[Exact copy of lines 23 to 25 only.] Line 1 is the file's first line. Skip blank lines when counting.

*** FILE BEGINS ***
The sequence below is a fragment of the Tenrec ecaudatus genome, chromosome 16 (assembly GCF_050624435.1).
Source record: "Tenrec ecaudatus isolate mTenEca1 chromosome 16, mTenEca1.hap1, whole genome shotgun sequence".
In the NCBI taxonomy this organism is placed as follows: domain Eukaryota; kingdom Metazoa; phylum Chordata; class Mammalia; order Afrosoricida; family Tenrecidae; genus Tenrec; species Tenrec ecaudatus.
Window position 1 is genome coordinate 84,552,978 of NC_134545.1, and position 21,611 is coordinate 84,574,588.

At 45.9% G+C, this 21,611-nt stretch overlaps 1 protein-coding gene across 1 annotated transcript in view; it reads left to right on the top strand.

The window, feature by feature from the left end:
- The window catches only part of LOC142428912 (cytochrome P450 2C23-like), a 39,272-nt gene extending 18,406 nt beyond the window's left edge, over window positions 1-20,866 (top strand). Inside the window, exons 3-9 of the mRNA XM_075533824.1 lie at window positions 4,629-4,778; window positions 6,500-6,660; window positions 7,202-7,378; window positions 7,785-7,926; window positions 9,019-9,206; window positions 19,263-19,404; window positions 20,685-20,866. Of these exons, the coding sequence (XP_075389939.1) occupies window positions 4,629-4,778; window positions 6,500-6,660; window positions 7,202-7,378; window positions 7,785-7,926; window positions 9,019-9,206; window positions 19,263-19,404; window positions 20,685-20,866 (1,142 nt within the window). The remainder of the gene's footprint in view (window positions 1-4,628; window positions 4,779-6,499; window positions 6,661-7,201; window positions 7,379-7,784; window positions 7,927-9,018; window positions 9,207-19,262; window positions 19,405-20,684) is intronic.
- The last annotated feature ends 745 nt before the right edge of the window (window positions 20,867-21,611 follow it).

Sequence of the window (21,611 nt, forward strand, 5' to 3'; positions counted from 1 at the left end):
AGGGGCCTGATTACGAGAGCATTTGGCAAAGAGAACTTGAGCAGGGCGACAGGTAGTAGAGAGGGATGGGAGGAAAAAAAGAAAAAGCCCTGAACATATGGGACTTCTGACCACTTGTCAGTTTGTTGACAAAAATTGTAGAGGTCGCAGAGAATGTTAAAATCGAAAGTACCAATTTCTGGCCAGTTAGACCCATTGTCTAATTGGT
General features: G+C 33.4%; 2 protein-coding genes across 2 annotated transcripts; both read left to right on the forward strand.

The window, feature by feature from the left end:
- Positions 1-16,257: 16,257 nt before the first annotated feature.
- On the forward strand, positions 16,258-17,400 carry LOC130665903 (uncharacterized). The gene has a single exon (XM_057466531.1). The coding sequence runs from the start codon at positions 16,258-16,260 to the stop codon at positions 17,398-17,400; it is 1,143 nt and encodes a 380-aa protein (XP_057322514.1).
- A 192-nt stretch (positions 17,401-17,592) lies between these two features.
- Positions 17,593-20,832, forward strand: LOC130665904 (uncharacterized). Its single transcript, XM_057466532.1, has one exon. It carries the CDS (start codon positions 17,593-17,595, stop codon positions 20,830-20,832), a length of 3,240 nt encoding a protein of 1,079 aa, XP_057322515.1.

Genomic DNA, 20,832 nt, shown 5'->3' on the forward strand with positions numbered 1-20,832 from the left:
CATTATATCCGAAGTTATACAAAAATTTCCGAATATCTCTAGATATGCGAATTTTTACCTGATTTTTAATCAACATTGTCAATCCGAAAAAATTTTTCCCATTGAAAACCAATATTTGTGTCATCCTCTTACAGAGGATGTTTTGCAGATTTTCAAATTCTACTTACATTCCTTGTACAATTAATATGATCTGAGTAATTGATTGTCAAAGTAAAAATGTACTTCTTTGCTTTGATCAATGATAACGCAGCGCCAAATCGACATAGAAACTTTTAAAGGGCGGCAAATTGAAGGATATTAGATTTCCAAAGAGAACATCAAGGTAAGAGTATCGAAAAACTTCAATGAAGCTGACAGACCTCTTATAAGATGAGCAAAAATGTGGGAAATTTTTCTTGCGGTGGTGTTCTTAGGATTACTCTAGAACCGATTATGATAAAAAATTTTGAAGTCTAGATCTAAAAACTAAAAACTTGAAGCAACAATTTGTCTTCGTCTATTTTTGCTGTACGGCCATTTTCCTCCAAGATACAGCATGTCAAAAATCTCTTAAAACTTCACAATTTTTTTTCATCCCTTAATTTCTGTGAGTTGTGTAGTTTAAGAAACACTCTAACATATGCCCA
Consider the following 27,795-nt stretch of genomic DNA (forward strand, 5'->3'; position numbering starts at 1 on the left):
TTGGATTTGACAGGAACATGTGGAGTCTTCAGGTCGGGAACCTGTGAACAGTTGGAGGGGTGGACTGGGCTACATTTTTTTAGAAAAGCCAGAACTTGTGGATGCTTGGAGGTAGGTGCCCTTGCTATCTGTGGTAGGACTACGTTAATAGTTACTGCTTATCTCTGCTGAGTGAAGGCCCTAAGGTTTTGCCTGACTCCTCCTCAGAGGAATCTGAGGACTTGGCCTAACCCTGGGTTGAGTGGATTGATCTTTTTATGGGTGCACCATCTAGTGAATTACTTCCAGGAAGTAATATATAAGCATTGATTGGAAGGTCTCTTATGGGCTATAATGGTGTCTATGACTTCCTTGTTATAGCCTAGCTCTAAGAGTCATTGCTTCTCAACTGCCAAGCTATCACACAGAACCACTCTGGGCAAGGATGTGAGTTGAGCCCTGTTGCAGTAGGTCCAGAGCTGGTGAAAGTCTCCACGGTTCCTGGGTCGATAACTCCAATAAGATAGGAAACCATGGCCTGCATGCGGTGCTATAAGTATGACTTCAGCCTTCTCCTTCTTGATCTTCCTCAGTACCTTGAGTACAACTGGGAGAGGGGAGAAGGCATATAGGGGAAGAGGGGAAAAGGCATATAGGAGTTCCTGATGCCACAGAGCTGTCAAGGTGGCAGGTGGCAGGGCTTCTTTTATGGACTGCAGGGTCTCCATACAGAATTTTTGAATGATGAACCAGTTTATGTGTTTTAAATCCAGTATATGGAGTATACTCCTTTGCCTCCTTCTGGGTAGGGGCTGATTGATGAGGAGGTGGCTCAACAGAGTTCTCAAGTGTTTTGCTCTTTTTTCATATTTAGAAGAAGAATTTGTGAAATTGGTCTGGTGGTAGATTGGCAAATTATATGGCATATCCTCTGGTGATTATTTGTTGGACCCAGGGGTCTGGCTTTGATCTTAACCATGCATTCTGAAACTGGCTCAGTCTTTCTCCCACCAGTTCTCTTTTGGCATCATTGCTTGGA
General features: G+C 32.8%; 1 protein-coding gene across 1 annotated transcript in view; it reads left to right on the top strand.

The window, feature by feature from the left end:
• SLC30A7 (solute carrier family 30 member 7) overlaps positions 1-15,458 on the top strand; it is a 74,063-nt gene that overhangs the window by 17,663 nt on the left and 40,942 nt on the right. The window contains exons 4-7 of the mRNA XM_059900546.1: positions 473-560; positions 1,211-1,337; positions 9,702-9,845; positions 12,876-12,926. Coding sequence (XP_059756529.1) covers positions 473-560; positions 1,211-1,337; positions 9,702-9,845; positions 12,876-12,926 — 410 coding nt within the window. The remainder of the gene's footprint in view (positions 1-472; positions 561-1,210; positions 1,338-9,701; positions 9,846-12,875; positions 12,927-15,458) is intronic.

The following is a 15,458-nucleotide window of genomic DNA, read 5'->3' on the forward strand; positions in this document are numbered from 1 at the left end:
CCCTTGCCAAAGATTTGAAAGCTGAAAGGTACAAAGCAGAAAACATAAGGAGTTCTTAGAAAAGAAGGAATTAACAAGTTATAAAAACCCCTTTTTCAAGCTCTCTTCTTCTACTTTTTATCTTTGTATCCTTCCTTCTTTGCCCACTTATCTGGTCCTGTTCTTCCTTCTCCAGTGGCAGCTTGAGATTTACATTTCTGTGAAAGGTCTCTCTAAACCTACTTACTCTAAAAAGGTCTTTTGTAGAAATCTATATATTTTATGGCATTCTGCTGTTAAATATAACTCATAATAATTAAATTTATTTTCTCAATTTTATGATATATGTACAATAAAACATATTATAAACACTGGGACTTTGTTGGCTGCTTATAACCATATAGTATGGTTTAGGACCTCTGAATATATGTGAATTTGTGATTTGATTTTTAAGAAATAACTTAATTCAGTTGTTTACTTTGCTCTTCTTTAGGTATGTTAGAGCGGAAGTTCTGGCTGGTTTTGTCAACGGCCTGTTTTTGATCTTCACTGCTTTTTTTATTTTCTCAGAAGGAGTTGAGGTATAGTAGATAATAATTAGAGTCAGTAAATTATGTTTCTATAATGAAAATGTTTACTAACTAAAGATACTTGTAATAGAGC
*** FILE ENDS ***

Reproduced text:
• SLC30A7 (solute carrier family 30 member 7) overlaps positions 1-15,458 on the top strand; it is a 74,063-nt gene that overhangs the window by 17,663 nt on the left and 40,942 nt on the right. The window contains exons 4-7 of the mRNA XM_059900546.1: positions 473-560; positions 1,211-1,337; positions 9,702-9,845; positions 12,876-12,926. Coding sequence (XP_059756529.1) covers positions 473-560; positions 1,211-1,337; positions 9,702-9,845; positions 12,876-12,926 — 410 coding nt within the window. The remainder of the gene's footprint in view (positions 1-472; positions 561-1,210; positions 1,338-9,701; positions 9,846-12,875; positions 12,927-15,458) is intronic.

The following is a 15,458-nucleotide window of genomic DNA, read 5'->3' on the forward strand; positions in this document are numbered from 1 at the left end:
CCCTTGCCAAAGATTTGAAAGCTGAAAGGTACAAAGCAGAAAACATAAGGAGTTCTTAGAAAAGAAGGAATTAACAAGTTATAAAAACCCCTTTTTCAAGCTCTCTTCTTCTACTTTTTATCTTTGTATCCTTCCTTCTTTGCCCACTTATCTGGTCCTGTTCTTCCTTCTCCAGTGGCAGCTTGAGATTTACATTTCTGTGAAAGGTCTCTCTAAACCTACTTACTCTAAAAAGGTCTTTTGTAGAAATCTATATATTTTATGGCATTCTGCTGTTAAATATAACTCATAATAATTAAATTTATTTTCTCAATTTTATGATATATGTACAATAAAACATATTATAAACACTGGGACTTTGTTGGCTGCTTATAACCATATAGTATGGTTTAGGACCTCTGAATATATGTGAATTTGTGATTTGATTTTTAAGAAATAACTTAATTCAGTTGTTTACTTTGCTCTTCTTTAGGTATGTTAGAGCGGAAGTTCTGGCTGGTTTTGTCAACGGCCTGTTTTTGATCTTCACTGCTTTTTTTATTTTCTCAGAAGGAGTTGAGGTATAGTAGATAATAATTAGAGTCAGTAAATTATGTTTCTATAATGAAAATGTTTACTAACTAAAGATACTTGTAATAGAGC